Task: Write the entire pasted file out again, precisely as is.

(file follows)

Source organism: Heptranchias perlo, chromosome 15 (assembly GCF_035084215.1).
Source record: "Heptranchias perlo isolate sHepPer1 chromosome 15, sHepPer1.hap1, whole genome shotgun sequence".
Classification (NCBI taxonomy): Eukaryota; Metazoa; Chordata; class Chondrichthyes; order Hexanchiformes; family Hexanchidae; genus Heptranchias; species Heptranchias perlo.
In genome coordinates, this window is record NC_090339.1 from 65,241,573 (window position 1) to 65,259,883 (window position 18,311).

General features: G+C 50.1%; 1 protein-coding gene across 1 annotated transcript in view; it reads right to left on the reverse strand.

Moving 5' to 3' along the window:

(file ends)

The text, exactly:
Source organism: Heptranchias perlo, chromosome 15 (assembly GCF_035084215.1).
Source record: "Heptranchias perlo isolate sHepPer1 chromosome 15, sHepPer1.hap1, whole genome shotgun sequence".
Classification (NCBI taxonomy): Eukaryota; Metazoa; Chordata; class Chondrichthyes; order Hexanchiformes; family Hexanchidae; genus Heptranchias; species Heptranchias perlo.
In genome coordinates, this window is record NC_090339.1 from 65,241,573 (window position 1) to 65,259,883 (window position 18,311).

General features: G+C 50.1%; 1 protein-coding gene across 1 annotated transcript in view; it reads right to left on the reverse strand.

Moving 5' to 3' along the window: